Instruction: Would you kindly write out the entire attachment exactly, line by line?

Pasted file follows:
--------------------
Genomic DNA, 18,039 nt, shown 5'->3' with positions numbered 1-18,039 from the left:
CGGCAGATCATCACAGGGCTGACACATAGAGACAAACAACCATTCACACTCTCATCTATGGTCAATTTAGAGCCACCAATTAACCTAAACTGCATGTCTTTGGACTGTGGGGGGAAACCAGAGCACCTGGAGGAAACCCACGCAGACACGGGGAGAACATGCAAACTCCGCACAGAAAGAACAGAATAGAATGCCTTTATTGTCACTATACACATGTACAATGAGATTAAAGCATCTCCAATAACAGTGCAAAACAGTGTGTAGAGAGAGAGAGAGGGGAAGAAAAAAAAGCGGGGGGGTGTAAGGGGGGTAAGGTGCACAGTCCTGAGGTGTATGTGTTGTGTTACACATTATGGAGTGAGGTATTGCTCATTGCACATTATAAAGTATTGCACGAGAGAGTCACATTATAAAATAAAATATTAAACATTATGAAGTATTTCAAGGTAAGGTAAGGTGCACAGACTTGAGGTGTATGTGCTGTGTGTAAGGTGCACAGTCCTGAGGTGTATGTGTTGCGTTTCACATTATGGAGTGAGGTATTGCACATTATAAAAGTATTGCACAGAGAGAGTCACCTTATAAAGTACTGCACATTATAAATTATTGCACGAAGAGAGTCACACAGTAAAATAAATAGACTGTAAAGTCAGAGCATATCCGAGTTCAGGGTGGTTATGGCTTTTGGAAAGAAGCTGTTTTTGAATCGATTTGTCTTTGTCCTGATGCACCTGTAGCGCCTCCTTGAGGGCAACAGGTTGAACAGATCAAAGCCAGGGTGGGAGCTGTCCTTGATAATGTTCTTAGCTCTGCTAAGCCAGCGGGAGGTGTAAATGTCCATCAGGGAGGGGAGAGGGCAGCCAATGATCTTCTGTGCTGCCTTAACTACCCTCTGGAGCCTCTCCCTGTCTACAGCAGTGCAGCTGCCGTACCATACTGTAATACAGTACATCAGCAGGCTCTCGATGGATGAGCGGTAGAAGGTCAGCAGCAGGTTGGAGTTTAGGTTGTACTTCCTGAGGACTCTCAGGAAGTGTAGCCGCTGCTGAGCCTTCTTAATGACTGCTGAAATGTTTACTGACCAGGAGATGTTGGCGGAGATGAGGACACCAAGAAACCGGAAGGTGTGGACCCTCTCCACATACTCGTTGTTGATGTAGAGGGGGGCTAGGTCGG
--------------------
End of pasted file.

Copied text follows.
Genomic DNA, 18,039 nt, shown 5'->3' with positions numbered 1-18,039 from the left:
CGGCAGATCATCACAGGGCTGACACATAGAGACAAACAACCATTCACACTCTCATCTATGGTCAATTTAGAGCCACCAATTAACCTAAACTGCATGTCTTTGGACTGTGGGGGGAAACCAGAGCACCTGGAGGAAACCCACGCAGACACGGGGAGAACATGCAAACTCCGCACAGAAAGAACAGAATAGAATGCCTTTATTGTCACTATACACATGTACAATGAGATTAAAGCATCTCCAATAACAGTGCAAAACAGTGTGTAGAGAGAGAGAGAGGGGAAGAAAAAAAAGCGGGGGGGTGTAAGGGGGGTAAGGTGCACAGTCCTGAGGTGTATGTGTTGTGTTACACATTATGGAGTGAGGTATTGCTCATTGCACATTATAAAGTATTGCACGAGAGAGTCACATTATAAAATAAAATATTAAACATTATGAAGTATTTCAAGGTAAGGTAAGGTGCACAGACTTGAGGTGTATGTGCTGTGTGTAAGGTGCACAGTCCTGAGGTGTATGTGTTGCGTTTCACATTATGGAGTGAGGTATTGCACATTATAAAAGTATTGCACAGAGAGAGTCACCTTATAAAGTACTGCACATTATAAATTATTGCACGAAGAGAGTCACACAGTAAAATAAATAGACTGTAAAGTCAGAGCATATCCGAGTTCAGGGTGGTTATGGCTTTTGGAAAGAAGCTGTTTTTGAATCGATTTGTCTTTGTCCTGATGCACCTGTAGCGCCTCCTTGAGGGCAACAGGTTGAACAGATCAAAGCCAGGGTGGGAGCTGTCCTTGATAATGTTCTTAGCTCTGCTAAGCCAGCGGGAGGTGTAAATGTCCATCAGGGAGGGGAGAGGGCAGCCAATGATCTTCTGTGCTGCCTTAACTACCCTCTGGAGCCTCTCCCTGTCTACAGCAGTGCAGCTGCCGTACCATACTGTAATACAGTACATCAGCAGGCTCTCGATGGATGAGCGGTAGAAGGTCAGCAGCAGGTTGGAGTTTAGGTTGTACTTCCTGAGGACTCTCAGGAAGTGTAGCCGCTGCTGAGCCTTCTTAATGACTGCTGAAATGTTTACTGACCAGGAGATGTTGGCGGAGATGAGGACACCAAGAAACCGGAAGGTGTGGACCCTCTCCACATACTCGTTGTTGATGTAGAGGGGGGCTAGGTCGG